Once I started writing, I wasn't surprised by how much practice it took. You have to work on it every day, just like playing piano or you'll never be good at it. People think musicians get to a point where they can just sit down and play masterpieces with little thought or practice. The more effortless it sounds, the harder they worked on the piece. Same with writing. If you get lost in a story, you know that author worked their butt off to perfect it.

I also knew that those who applauded me didn't mean as much to me as those who criticized. We all need to be applauded every once in awhile. If we're not, then we'll get discouraged, but too much praise and we never improve. My piano teacher taught me that it was the harsh critiques that I should listen to the most closely. They would transform something I may have written that was okay into something great.

I miss my piano teachers sometimes. In every other area of my life, she was someone I could talk to and someone who I deeply looked up to. We lost contact and I'm pretty sure she tired of me and the things I put her through, but it doesn't change the fact that what she did started a ripple in my life that's changed and touched everything I've done. I will forever be thankful to my piano teacher and the slaps on the wrist she gave me.

5 comments:

Kay Kauffman said...

I LOVED this post! I played the flute growing up and had band instructors who pushed me the way that your piano teacher pushed you, but until I read your post, I didn't really think about how it related to writing, unless, of course, I was trying to write music. My compositions were terrible, at least in my opinion - I'm pretty sure that everyone who said otherwise was just trying to be polite and encouraging.

I had a math teacher, however, who I thought of immediately upon reading about your piano teacher. She read some of my early attempts at writing a novel when I was in high school and told me what no one ever had - that parts of them were bad. She was tactful about it, though, which I appreciated, and I still hear her voice in my head when I write, even though it's been probably a decade since I've seen her. She really made me think about what my characters were thinking, what their motivations were, and as a result, I think sometimes I'm overthinking things, but I think my writing has improved overall for her advice. I remember thinking my freshman year that I couldn't believe anyone would name her their favorite teacher because she was so harsh that year, but by the time I graduated, I understood why people liked her so - she pushed you to become better, whether it was at algebra or trigonometry or novel-writing. I miss her.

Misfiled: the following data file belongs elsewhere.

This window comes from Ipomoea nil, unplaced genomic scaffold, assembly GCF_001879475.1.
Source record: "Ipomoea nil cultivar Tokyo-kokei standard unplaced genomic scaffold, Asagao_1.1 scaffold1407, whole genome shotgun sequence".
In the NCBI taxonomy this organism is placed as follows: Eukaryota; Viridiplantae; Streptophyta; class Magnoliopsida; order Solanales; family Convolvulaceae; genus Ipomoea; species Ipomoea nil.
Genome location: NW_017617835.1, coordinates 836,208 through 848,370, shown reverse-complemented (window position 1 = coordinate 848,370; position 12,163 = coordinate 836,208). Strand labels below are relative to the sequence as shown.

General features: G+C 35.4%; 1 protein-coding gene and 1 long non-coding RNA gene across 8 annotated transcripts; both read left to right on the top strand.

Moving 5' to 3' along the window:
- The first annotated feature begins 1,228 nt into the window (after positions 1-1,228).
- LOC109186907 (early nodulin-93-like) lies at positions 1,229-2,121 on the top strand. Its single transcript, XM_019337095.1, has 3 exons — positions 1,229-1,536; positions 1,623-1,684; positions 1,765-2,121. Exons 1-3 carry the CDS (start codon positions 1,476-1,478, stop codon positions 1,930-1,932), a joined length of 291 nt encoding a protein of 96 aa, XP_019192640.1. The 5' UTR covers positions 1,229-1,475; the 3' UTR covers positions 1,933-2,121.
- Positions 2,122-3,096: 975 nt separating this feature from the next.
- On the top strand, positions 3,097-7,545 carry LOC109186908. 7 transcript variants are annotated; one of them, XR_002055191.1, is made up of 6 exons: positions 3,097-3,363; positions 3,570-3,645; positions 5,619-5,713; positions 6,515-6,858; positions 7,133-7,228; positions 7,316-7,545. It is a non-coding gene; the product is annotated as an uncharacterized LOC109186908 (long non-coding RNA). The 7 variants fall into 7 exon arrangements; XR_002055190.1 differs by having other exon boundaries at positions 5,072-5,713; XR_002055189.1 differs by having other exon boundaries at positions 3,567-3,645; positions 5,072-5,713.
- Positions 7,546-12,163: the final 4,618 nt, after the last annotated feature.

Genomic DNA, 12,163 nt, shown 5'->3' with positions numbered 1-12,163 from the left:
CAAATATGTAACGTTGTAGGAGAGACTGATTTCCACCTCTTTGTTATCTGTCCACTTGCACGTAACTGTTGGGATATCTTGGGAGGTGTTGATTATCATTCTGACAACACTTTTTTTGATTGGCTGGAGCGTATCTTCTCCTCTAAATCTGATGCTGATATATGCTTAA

Jolina Petersheim said...

Beautiful piece! My best music teacher was also my hardest. He was the one who made me cry and who said that I wasn't practicing (which I wasn't). I eventually left him behind for an easier teacher who did not push me to the same extent, and I often wonder if I would have actually accomplished the instrument if I had remained with him.

SC Author said...

This is a great, great story. I love your anecdotes :) They are very well written! Critiques are by far more useful than praise, even though praise feels so, so good. Critiques are what matter in the end of the day. I love the feeling of sucking the poison out of my MS -- critiques help in that.

Anonymous said...

thanks for sharing.

eva nurlela putri said...

Banned complain !! Complaining only causes life and mind become more severe. Enjoy the rhythm of the problems faced. no problem no life, no matter did not learn, so enjoy it :)